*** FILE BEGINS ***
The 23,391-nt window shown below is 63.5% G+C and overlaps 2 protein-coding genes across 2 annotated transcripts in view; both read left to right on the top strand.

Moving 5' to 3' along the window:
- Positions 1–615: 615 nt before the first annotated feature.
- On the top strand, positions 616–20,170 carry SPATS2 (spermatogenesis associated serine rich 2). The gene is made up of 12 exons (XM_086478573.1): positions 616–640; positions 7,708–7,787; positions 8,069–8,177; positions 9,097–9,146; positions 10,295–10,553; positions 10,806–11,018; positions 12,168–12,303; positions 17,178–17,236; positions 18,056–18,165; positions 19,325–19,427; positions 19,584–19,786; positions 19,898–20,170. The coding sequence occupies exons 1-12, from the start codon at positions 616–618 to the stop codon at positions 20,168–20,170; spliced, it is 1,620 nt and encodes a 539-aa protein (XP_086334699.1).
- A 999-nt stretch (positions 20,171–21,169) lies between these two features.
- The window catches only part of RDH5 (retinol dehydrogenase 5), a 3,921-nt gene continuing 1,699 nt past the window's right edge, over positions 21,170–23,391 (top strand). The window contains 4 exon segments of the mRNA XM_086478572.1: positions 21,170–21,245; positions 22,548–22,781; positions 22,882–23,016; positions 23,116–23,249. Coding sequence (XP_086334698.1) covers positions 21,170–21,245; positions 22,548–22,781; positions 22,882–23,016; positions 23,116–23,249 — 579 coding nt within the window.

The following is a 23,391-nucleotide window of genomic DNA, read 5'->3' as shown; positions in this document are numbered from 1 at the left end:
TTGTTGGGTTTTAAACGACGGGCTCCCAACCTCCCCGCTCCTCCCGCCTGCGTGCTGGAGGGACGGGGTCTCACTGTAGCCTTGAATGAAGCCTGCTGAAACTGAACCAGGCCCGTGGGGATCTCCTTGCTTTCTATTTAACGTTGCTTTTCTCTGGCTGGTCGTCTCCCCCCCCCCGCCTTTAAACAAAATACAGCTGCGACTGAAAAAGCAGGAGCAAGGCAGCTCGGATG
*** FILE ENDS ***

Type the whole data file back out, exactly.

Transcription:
The 23,391-nt window shown below is 63.5% G+C and overlaps 2 protein-coding genes across 2 annotated transcripts in view; both read left to right on the top strand.

Moving 5' to 3' along the window:
- Positions 1–615: 615 nt before the first annotated feature.
- On the top strand, positions 616–20,170 carry SPATS2 (spermatogenesis associated serine rich 2). The gene is made up of 12 exons (XM_086478573.1): positions 616–640; positions 7,708–7,787; positions 8,069–8,177; positions 9,097–9,146; positions 10,295–10,553; positions 10,806–11,018; positions 12,168–12,303; positions 17,178–17,236; positions 18,056–18,165; positions 19,325–19,427; positions 19,584–19,786; positions 19,898–20,170. The coding sequence occupies exons 1-12, from the start codon at positions 616–618 to the stop codon at positions 20,168–20,170; spliced, it is 1,620 nt and encodes a 539-aa protein (XP_086334699.1).
- A 999-nt stretch (positions 20,171–21,169) lies between these two features.
- The window catches only part of RDH5 (retinol dehydrogenase 5), a 3,921-nt gene continuing 1,699 nt past the window's right edge, over positions 21,170–23,391 (top strand). The window contains 4 exon segments of the mRNA XM_086478572.1: positions 21,170–21,245; positions 22,548–22,781; positions 22,882–23,016; positions 23,116–23,249. Coding sequence (XP_086334698.1) covers positions 21,170–21,245; positions 22,548–22,781; positions 22,882–23,016; positions 23,116–23,249 — 579 coding nt within the window.

The following is a 23,391-nucleotide window of genomic DNA, read 5'->3' as shown; positions in this document are numbered from 1 at the left end:
TTGTTGGGTTTTAAACGACGGGCTCCCAACCTCCCCGCTCCTCCCGCCTGCGTGCTGGAGGGACGGGGTCTCACTGTAGCCTTGAATGAAGCCTGCTGAAACTGAACCAGGCCCGTGGGGATCTCCTTGCTTTCTATTTAACGTTGCTTTTCTCTGGCTGGTCGTCTCCCCCCCCCCGCCTTTAAACAAAATACAGCTGCGACTGAAAAAGCAGGAGCAAGGCAGCTCGGATG